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Op-ed views and opinions expressed are solely those of the author.
Throughout the spring of 2020, the United States has found itself fighting off a cruel invader that originated in Asia.
We will eventually prevail over this coronavirus and get our economy up and growing again. Whether that means vaccinations, herd immunity or some other cure, it’s only a matter of time. Our country is too powerful to be permanently defeated by a virus.
However, diseases aren’t the only threat we need to guard against, today and in the future. There’s also the risk that an unfriendly regime in Asia (North Korea? China? Iran?) could launch an intercontinental missile. Such an attack could wipe out an American city and wreck our fragile economy.
To protect against that potential disaster, the U.S. needs a robust, overlapping series of defenses.
A key component will need to be Ground-based Midcourse Defense. The Missile Defense Advocacy Alliance explains that the: “GMD element of the Ballistic Missile Defense System provides the capability to engage and destroy limited intermediate- and long-range ballistic missile threats in space to protect the United States homeland.” It’s a last line of defense, one we’ve never needed to use, but must have just in case.
GMD has been around for decades now. In 2001 the Bush Administration pulled out of the ABM treaty specifically so it could begin deploying defenses on American soil. It noted that “[the] threats we face today are far different from those of the Cold War.” Since 2004, dozens of interceptor missiles have been installed, mainly in Alaska, by the Missile Defense Agency.
The system has never been used against an actual missile threat, but it has passed tests and we know it can work. Just three years ago, MDA and its partner the U.S. Air Force successfully intercepted an ICBM and destroyed it. If it had been an actual threat, the system would have protected our homeland from disaster.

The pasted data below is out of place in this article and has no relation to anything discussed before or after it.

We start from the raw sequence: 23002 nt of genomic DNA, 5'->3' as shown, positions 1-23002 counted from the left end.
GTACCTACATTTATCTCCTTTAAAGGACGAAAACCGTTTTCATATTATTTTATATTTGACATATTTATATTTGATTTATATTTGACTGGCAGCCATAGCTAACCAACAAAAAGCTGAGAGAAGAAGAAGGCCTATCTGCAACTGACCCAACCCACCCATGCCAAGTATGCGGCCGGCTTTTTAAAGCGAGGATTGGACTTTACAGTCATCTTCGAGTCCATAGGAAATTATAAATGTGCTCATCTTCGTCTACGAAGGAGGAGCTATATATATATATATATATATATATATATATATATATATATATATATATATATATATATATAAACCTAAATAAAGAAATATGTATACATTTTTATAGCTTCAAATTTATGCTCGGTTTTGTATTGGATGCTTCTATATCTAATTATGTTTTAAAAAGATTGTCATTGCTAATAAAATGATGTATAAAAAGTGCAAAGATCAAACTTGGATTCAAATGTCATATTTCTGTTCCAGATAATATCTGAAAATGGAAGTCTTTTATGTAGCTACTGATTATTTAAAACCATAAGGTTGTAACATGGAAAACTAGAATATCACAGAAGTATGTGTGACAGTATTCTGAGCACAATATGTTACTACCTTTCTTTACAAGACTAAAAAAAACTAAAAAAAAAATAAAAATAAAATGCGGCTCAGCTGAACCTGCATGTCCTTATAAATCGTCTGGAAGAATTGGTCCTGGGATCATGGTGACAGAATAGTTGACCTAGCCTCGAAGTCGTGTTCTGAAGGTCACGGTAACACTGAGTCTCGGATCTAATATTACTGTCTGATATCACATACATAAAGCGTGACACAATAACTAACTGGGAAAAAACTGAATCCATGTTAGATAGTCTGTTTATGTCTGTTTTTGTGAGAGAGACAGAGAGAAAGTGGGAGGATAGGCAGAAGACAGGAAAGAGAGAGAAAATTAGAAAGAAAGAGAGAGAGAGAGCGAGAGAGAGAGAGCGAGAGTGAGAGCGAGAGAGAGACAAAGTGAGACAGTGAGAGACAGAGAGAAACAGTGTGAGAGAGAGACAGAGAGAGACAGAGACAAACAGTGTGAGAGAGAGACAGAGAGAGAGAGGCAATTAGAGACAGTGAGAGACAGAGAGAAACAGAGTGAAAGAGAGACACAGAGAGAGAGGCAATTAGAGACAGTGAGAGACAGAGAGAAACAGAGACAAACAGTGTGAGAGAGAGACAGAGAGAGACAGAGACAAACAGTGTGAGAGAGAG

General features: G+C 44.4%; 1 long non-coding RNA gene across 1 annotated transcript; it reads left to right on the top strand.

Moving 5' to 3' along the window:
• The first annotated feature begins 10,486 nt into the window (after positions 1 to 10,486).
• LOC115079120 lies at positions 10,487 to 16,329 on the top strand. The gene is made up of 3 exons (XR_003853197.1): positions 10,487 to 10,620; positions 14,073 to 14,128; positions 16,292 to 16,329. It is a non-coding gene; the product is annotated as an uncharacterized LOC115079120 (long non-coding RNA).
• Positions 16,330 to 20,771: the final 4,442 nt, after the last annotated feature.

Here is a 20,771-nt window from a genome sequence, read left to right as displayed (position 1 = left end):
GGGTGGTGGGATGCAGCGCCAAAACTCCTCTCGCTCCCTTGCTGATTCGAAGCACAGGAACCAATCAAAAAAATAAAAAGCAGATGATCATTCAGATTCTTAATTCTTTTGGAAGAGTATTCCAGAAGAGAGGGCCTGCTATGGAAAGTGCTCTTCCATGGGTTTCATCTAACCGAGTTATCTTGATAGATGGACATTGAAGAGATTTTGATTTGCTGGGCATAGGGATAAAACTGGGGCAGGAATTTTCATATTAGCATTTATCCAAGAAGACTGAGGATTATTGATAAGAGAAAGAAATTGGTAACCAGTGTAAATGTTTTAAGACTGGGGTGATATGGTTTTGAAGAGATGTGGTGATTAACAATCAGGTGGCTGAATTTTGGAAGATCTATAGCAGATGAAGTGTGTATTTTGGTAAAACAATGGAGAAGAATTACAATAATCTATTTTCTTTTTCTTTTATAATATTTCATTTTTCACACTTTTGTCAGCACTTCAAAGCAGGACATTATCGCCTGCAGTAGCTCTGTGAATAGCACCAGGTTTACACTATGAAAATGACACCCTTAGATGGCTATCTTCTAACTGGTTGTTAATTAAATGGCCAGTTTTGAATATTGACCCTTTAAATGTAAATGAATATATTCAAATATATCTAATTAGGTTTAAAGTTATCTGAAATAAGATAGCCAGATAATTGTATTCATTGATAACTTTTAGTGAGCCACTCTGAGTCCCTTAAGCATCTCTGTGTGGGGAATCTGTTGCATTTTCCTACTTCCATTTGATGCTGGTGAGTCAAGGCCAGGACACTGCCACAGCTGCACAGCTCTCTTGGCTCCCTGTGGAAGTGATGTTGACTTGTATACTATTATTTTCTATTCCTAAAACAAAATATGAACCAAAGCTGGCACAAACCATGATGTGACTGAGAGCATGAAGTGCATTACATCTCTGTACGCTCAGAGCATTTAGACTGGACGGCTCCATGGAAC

The system is complicated, as you may imagine. But here’s how that test worked: The defense system took its target acquisition and tracking data from the Command, Control, Battle Management and Communication system. A sea-based radar in the Pacific Ocean acquired and tracked the target. Using this tracking data, GMD determined where the target would be at what moment, fired a ground-based interceptor, and destroyed the incoming weapon.
A system like this must always be under development. You’re not simply burying weapons in the ground and hoping they’ll work when you need them. You’re endlessly running tests and developing newer and better segments of the system. For example, the warhead that was successful three years ago, the Exoatmospheric Kill Vehicle (EKV), needs to be upgraded to an even better system. A more effective Redesigned Kill Vehicle (RKV) may be available in the years ahead.
But lawmakers need to invest in GMD if the system is going to remain effective. Unfortunately, that hasn’t happened in years. President Obama’s administration deliberately underfunded GMD, and the Trump administration has some people who seem eager to sideline the program as well.
Congress needs to push back. That won’t be easy since lawmakers are unable to hold hearings and are spending most of their time out of Washington or voting on coronavirus spending bills.
However, Congress needs to recognize that there are more than medical threats out there. The United States still has enemies, and we need strong defenses in order to keep those enemies from feeling empowered to attack us.
GMD is a sensible program that has worked, and can be improved. It destroys threats while they are still in space, before they can damage our homeland. When lawmakers return to mark up the National Defense Authorization Act, they should insist on fully funding GMD, and protecting the United States against another, foreseeable, threat.
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